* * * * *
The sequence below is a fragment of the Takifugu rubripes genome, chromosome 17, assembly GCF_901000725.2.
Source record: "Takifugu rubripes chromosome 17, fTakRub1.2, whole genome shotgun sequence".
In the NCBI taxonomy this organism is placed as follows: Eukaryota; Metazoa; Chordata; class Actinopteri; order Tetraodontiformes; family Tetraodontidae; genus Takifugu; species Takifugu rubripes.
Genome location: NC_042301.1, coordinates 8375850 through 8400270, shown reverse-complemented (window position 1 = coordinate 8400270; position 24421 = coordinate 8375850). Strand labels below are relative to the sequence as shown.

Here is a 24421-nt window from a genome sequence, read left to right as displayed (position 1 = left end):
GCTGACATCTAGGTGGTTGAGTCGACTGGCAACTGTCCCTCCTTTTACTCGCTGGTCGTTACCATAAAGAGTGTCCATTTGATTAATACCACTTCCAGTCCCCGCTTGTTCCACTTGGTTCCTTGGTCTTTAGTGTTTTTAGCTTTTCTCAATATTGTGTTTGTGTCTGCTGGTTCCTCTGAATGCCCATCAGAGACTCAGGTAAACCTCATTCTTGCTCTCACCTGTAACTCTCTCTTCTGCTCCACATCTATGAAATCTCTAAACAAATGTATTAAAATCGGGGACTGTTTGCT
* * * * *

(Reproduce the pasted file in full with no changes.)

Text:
The sequence below is a fragment of the Takifugu rubripes genome, chromosome 17, assembly GCF_901000725.2.
Source record: "Takifugu rubripes chromosome 17, fTakRub1.2, whole genome shotgun sequence".
In the NCBI taxonomy this organism is placed as follows: Eukaryota; Metazoa; Chordata; class Actinopteri; order Tetraodontiformes; family Tetraodontidae; genus Takifugu; species Takifugu rubripes.
Genome location: NC_042301.1, coordinates 8375850 through 8400270, shown reverse-complemented (window position 1 = coordinate 8400270; position 24421 = coordinate 8375850). Strand labels below are relative to the sequence as shown.

Here is a 24421-nt window from a genome sequence, read left to right as displayed (position 1 = left end):
GCTGACATCTAGGTGGTTGAGTCGACTGGCAACTGTCCCTCCTTTTACTCGCTGGTCGTTACCATAAAGAGTGTCCATTTGATTAATACCACTTCCAGTCCCCGCTTGTTCCACTTGGTTCCTTGGTCTTTAGTGTTTTTAGCTTTTCTCAATATTGTGTTTGTGTCTGCTGGTTCCTCTGAATGCCCATCAGAGACTCAGGTAAACCTCATTCTTGCTCTCACCTGTAACTCTCTCTTCTGCTCCACATCTATGAAATCTCTAAACAAATGTATTAAAATCGGGGACTGTTTGCT